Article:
By Jen A. Miller
Mary Keashen, 95, of Cherry Hill, lives on a fixed income in a two-story Cape Cod that she and her husband bought in 1957.
When the Homestead Benefit Program was cut by the state legislature for the 2011 fiscal year, her budget was hit. Benefits under the program for the average taxpayer were cut by more than half. So instead of a $1,000 reduction on her $6,400 property tax bill, Keashen got a $510 break.
“I have a lot of bills, and everything’s gone up,” she said.
Strain on fixed incomes
The change was especially rough on people with fixed incomes, said Dave Mollen, 71, of Union, AARP New Jersey president.
Property owners 65 and older can claim the tax credit on a home that was their primary residence as of Oct. 1 if their income is $150,000 or less before exemptions and deductions (not including Social Security, railroad retirement benefits or unemployment benefits). For people under 65, the maximum allowable income is $75,000.
The reduction in the homestead tax break dropped state spending on the program from more than $1 billion in fiscal year 2010 to $268 million the following year. AARP New Jersey is asking Gov. Chris Christie (R) to restore funding to the 2010 level when he issues his 2015 budget proposal in mid-January.
In addition, AARP New Jersey is urging Christie to ask the legislature to reverse a change it made in the income eligibility for the Senior Freeze, officially known as the Property Tax Reimbursement Program.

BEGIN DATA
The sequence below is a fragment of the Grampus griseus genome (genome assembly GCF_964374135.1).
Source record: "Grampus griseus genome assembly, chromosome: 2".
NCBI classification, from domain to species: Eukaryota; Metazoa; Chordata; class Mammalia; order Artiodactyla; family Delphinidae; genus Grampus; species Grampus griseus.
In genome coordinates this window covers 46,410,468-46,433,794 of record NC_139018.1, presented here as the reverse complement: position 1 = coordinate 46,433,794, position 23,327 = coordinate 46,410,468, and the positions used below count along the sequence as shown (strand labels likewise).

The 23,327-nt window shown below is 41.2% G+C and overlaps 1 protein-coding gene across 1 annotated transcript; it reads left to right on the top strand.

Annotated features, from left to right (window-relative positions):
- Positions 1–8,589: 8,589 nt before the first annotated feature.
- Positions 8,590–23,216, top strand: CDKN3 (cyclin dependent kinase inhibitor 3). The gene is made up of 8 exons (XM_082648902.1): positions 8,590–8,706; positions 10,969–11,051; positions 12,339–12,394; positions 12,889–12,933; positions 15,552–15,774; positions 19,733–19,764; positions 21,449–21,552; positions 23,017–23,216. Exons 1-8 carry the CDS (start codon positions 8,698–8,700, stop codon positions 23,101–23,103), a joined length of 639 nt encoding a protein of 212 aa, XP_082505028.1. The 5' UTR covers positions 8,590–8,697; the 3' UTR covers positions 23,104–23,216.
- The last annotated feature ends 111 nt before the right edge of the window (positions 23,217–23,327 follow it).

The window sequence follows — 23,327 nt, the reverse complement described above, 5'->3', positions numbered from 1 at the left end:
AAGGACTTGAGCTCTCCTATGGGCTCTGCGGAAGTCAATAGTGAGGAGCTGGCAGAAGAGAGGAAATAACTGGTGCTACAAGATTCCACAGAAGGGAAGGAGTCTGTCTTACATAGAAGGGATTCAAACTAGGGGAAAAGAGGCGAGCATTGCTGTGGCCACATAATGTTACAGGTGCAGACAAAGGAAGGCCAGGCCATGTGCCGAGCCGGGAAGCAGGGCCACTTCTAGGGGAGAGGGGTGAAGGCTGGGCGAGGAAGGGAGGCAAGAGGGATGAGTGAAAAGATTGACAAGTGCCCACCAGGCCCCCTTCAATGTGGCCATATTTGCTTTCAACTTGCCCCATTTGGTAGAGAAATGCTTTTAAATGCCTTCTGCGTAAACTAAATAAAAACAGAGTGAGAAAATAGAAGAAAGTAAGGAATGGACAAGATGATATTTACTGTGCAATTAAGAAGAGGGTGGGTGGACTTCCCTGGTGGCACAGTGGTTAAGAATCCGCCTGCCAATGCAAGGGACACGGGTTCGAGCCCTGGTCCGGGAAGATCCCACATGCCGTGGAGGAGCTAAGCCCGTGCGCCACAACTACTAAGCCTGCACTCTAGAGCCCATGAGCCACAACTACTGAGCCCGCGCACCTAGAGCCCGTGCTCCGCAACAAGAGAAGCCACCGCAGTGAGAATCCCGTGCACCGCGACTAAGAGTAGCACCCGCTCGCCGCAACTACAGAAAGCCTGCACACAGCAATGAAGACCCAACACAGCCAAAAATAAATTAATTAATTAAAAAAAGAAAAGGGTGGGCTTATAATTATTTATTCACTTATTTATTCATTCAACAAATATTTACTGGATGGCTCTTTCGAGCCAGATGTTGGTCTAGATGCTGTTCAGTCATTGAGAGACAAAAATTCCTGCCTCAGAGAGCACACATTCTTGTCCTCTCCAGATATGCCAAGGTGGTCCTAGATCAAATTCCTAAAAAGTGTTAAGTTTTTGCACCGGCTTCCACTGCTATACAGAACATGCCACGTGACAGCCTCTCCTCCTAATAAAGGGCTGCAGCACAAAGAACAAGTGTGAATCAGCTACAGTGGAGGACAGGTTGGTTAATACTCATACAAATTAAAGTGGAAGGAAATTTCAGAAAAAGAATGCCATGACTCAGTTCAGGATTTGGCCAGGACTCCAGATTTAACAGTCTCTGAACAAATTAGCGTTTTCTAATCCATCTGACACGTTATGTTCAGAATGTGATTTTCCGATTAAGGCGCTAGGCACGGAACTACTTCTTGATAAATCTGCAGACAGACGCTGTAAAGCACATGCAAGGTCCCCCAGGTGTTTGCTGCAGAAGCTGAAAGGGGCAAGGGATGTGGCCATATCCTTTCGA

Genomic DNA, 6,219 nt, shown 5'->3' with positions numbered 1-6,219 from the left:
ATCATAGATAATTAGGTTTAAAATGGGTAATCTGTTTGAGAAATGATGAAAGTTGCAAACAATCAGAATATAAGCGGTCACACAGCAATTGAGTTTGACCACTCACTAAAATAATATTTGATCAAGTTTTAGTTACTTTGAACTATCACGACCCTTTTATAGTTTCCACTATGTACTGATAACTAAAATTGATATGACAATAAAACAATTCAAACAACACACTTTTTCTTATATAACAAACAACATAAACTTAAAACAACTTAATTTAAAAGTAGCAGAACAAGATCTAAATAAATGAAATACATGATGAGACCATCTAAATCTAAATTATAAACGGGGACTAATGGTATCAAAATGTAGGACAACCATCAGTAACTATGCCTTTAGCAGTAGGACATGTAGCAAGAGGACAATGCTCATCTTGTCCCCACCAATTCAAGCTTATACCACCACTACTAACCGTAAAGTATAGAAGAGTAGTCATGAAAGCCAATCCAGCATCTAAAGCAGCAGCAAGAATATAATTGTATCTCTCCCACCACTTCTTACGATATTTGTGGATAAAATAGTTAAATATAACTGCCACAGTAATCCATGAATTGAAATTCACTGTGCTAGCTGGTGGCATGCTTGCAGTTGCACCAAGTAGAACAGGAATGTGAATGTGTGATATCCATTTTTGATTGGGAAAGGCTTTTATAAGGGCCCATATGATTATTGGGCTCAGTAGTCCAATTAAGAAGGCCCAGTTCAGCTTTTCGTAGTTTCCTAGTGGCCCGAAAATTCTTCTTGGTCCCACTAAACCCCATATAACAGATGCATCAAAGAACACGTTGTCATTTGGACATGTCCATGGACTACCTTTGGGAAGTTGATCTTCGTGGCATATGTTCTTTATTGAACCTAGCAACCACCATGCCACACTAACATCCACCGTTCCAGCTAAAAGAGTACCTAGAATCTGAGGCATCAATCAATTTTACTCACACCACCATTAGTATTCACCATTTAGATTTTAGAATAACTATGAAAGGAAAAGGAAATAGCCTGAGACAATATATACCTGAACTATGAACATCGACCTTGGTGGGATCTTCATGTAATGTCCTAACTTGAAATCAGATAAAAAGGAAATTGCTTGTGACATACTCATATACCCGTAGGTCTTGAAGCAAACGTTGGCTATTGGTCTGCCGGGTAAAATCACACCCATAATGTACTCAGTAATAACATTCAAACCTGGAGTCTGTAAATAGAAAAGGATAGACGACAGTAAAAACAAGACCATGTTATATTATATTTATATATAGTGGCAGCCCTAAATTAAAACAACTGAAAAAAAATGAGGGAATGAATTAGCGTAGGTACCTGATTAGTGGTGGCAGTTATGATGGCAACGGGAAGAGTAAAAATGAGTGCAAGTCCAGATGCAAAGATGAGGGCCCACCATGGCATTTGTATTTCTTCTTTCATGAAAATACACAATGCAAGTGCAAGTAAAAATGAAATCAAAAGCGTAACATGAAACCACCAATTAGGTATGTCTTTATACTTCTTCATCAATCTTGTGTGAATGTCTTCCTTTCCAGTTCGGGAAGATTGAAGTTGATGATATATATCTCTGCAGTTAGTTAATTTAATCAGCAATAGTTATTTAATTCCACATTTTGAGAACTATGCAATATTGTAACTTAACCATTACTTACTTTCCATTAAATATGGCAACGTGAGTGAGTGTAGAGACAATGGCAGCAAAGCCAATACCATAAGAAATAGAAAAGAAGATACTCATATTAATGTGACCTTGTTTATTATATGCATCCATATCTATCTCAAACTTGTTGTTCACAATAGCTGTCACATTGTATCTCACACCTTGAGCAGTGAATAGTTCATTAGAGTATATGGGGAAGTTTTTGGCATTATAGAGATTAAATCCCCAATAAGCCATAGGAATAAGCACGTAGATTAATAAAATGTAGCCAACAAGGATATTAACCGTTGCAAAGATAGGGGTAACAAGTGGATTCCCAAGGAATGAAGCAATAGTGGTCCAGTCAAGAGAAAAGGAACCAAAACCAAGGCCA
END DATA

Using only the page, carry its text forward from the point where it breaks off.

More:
Previously, residents 65 and older or receiving Social Security disability benefits who have lived in the state for 10 consecutive years and earn less than $80,000 a year were eligible for a rebate to make up the difference between how much property taxes went up from one year to the next.
Starting with the 2012 tax year, property owners are eligible only if they make less than $70,000 a year.
“Every public opinion poll and AARP member survey shows that in New Jersey, unaffordable property taxes are the number one issue of concern,” Mollen said.
“A huge number of people live on Social Security alone. In New Jersey, that’s barely enough to pay your extremely high property taxes and utility bills.”
New Jersey homeowners pay the highest property taxes in the nation, according to the U.S. Census Bureau. The average residential property tax bill comes to $7,885, according to the New Jersey Department of Community Affairs.
AARP New Jersey is also pushing for the permanent expansion of Medicaid.
The 2014 state budget provides for the expansion of Medicaid under the Affordable Care Act, but Christie vetoed a bill that would have made the expansion permanent. It will expire in 2015 unless it is included in the 2015 budget.
In 2014, Medicaid is expected to provide health insurance for an additional 234,000 individuals under 65, according to the Rutgers Center for State Health Policy.
“Expanding Medicaid permanently will provide continued coverage to people who could not otherwise afford it,” Mollen said.
Visit facebook.com/AARPNJ for updates on the tax issues and Medicaid expansion.
Jen A. Miller is a writer living in Collingswood, N.J.